We count on artists to interrupt the smooth narratives fed to us by conventional media. The artists in this small exhibition of work from the Nerman collection each face, or confront, a different figure, event, or cultural zeitgeist.
Douglas Miles’ “Douglas Miles Jr. at the Fort” (2018) is a black and white photo of the artist’s son printed on a large fabric rectangle. In the image his son stands in front of the Fort Duchesne, Utah, office of the BIA, Bureau of Indian Affairs, a division of the U.S. Department of the Interior. Created in 1824 with the Federal mandate to “subjugate and assimilate American Indians and Alaska Natives,” the BIA has been justly regarded with hostility by Native American peoples for its suppression of American Indian culture and people.
Over time, the BIA’s original mandate has changed and defines its role as a partner with tribes. Here, the artist’s son holds a skateboard made by his father’s company, Apache Skateboards. By printing on fleece, a widely available material, which is warm and comforting, Miles melds the contemporary photo of his son, who stands with the relaxed assurance of youth, with the meaningful tradition of Native American blanket giving, bridging time and cultures. The younger Miles telegraphs cool self-possession and he dominates the image and the BIA sign, perhaps a repudiation of the federal government’s historically devastating role in Native American lives.
Carlos Vega’s “Ziauddin’s Pride” (2015) is a painting of Nobel Peace Prize-winning activist Malala Yosafzai, who survived a Taliban assassination attempt and went on to become an activist for female education; Ziauddin is her father. Minimally sketched and lightly painted on a sheet of lead, the piece shows Malala seated with a book in her hand. Beside her, smoke rises from a lamp and small cutouts in the lead reveal faces of influential women, both real and fictional, including Freda Kahlo, Queen Elizabeth II, Wonder Woman, Indira Gandhi, and others.
Pictured isolated on this dark and penetrated surface, Malala appears much older than her young years; in fact, rather than a likeness, the image is more of a stylized icon. Through the violent assault on her person and her refusal to succumb, Malala, standing in for all survivors, has become a galvanizing figure of resistance, yet here, her isolation, despite the addition of other women icons, feels real and quite poignant.
Ed Blackburn’s “Painting No. 6, Prince of the City” (1988) is one of his customary paintings appropriating images from film and television. Actor Treat Williams, briefly popular in the early 80s, (and a cousin of one of my college dorm mates; we thought he’d be a big star) interacts with a co-star from Sidney Lumet’s 1981 film “Prince of the City.”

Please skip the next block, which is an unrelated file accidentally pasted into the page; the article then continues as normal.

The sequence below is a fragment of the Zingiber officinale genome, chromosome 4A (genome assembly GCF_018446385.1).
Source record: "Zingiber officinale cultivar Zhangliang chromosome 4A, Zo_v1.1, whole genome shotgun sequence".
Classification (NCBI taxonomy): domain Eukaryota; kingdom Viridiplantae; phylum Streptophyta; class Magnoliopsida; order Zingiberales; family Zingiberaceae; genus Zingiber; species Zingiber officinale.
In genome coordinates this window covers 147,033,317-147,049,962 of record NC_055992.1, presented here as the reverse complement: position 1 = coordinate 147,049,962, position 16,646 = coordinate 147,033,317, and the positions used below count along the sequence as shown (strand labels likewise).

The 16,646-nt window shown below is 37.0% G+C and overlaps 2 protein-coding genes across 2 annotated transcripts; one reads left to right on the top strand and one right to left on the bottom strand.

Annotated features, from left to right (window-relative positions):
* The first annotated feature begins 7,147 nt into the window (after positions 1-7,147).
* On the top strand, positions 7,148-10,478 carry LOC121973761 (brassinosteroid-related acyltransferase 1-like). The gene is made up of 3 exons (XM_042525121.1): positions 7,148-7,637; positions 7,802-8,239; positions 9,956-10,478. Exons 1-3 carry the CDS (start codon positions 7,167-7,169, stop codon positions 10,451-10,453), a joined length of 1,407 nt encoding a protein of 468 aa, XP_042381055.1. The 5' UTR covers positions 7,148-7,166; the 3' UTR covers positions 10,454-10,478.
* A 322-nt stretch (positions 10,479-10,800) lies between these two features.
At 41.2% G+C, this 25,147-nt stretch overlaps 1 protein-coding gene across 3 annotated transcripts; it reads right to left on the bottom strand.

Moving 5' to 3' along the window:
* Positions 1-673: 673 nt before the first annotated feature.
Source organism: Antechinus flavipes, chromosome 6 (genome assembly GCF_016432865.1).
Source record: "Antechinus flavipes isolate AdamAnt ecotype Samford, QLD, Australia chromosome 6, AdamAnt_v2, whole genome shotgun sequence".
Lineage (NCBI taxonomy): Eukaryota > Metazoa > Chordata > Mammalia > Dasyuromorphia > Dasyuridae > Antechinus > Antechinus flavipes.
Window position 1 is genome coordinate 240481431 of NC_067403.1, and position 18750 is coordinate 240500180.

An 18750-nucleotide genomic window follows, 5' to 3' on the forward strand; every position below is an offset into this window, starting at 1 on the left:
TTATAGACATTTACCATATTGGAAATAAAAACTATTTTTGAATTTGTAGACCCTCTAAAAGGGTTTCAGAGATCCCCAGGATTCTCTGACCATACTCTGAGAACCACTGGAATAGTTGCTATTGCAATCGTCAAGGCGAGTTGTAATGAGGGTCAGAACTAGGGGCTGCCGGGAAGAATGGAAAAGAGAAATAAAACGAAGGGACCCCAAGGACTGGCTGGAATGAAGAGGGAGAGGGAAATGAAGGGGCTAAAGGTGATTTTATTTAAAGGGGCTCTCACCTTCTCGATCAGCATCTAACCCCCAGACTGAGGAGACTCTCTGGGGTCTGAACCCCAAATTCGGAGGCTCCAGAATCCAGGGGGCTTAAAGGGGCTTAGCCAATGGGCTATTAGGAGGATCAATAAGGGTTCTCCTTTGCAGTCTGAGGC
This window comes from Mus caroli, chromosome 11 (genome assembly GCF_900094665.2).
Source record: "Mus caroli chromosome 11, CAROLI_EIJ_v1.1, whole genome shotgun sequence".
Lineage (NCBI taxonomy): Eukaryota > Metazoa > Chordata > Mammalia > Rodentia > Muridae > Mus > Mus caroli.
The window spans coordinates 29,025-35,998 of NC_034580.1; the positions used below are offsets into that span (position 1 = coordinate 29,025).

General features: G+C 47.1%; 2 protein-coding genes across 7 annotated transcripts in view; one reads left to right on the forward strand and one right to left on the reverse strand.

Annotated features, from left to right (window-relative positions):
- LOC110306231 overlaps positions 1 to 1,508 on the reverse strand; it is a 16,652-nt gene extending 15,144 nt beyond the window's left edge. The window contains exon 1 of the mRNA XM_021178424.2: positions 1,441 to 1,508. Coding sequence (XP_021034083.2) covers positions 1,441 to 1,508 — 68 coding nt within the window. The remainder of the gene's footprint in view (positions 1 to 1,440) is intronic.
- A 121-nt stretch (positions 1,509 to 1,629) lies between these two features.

Rendered in his typical brushy and sketchy style, Blackburn’s painting suggests the collapsed borders between Hollywood, visual art, fantasy, big business, and popular culture. The painting has a Pop art sensibility without Pop’s sharp irony and hard edges; yet in the end we understand that it’s the capitalist enterprise that defines the Hollywood imagery we willingly consume in the guise of art and escapism.
Kansas native Elizabeth “Grandma” Layton’s colored pencil drawings, “Commemorative to Artists of the Holocaust” and “Pandora’s Box” focusing on the world’s ills, are darkly pessimistic, despite their bright pastel colors. Both works are crammed with imagery and text, explicitly narrating themselves. Layton’s work often gives voice to the darkness she felt not only inside of herself, but in the world.
Archie Scott Gobber’s series “America Gets Back to Normal” (2002) underlines emotional ideology after the events of 9/11. In these works on paper, Gobber appropriates “LIFE” magazine’s iconic masthead and combines it with the text “America Gets Back to Normal” and Norman Rockwell-esque vignettes of Americana. Yet, he fills the images’ skies with darkly ominous smoke clouds.
Known for his ironic wordplay, Gobber challenges the idea that America would ever be back to any kind of normal after 9/11, and even challenges whether this idealized life ever existed in the first place. These figures — people hugging kids, planting flowers, driving cars — inhabit an airless space, while the word “LIFE” exists in the darkness of the smoke, as if to indicate that life may be smothered by toxic darkness. The works telegraph vulnerability and discomfortingly eschew the idea that we were ever invulnerable to begin with.
“FACE: Ed Blackburn · Archie Scott Gobber · Elizabeth ‘Grandma’ Layton · Douglas Miles · Carlos Vega” continues in the Kansas Focus Gallery at the Nerman Museum of Contemporary Art at Johnson County Community College, 12345 College Blvd., Overland Park, through June 3. Hours are 10 a.m. to 5 p.m. Tuesday, Friday, Saturday; 10 a.m. to 8 p.m. Wednesday and Thursday and noon to 5 p.m. Sunday. For more information 913.469.3000 or www.nermanmuseum.org